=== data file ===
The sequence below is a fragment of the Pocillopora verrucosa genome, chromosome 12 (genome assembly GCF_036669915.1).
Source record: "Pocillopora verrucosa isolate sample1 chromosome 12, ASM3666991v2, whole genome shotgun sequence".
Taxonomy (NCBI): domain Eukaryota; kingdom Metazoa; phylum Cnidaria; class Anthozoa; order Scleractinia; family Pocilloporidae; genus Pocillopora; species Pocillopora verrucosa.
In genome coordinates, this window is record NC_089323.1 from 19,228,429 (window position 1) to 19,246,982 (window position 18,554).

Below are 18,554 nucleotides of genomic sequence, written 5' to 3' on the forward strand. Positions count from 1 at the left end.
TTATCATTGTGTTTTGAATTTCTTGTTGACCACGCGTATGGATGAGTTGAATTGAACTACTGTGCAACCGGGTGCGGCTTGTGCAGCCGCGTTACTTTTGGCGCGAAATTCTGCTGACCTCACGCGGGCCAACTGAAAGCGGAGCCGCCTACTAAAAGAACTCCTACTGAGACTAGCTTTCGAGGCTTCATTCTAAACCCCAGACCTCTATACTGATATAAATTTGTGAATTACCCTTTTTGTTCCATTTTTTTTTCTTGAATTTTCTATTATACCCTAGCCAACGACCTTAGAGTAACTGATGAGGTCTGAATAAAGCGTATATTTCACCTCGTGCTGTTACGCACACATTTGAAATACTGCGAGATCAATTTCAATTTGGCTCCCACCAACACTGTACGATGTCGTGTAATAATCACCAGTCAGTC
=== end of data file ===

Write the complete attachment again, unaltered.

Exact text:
The sequence below is a fragment of the Pocillopora verrucosa genome, chromosome 12 (genome assembly GCF_036669915.1).
Source record: "Pocillopora verrucosa isolate sample1 chromosome 12, ASM3666991v2, whole genome shotgun sequence".
Taxonomy (NCBI): domain Eukaryota; kingdom Metazoa; phylum Cnidaria; class Anthozoa; order Scleractinia; family Pocilloporidae; genus Pocillopora; species Pocillopora verrucosa.
In genome coordinates, this window is record NC_089323.1 from 19,228,429 (window position 1) to 19,246,982 (window position 18,554).

Below are 18,554 nucleotides of genomic sequence, written 5' to 3' on the forward strand. Positions count from 1 at the left end.
TTATCATTGTGTTTTGAATTTCTTGTTGACCACGCGTATGGATGAGTTGAATTGAACTACTGTGCAACCGGGTGCGGCTTGTGCAGCCGCGTTACTTTTGGCGCGAAATTCTGCTGACCTCACGCGGGCCAACTGAAAGCGGAGCCGCCTACTAAAAGAACTCCTACTGAGACTAGCTTTCGAGGCTTCATTCTAAACCCCAGACCTCTATACTGATATAAATTTGTGAATTACCCTTTTTGTTCCATTTTTTTTTCTTGAATTTTCTATTATACCCTAGCCAACGACCTTAGAGTAACTGATGAGGTCTGAATAAAGCGTATATTTCACCTCGTGCTGTTACGCACACATTTGAAATACTGCGAGATCAATTTCAATTTGGCTCCCACCAACACTGTACGATGTCGTGTAATAATCACCAGTCAGTC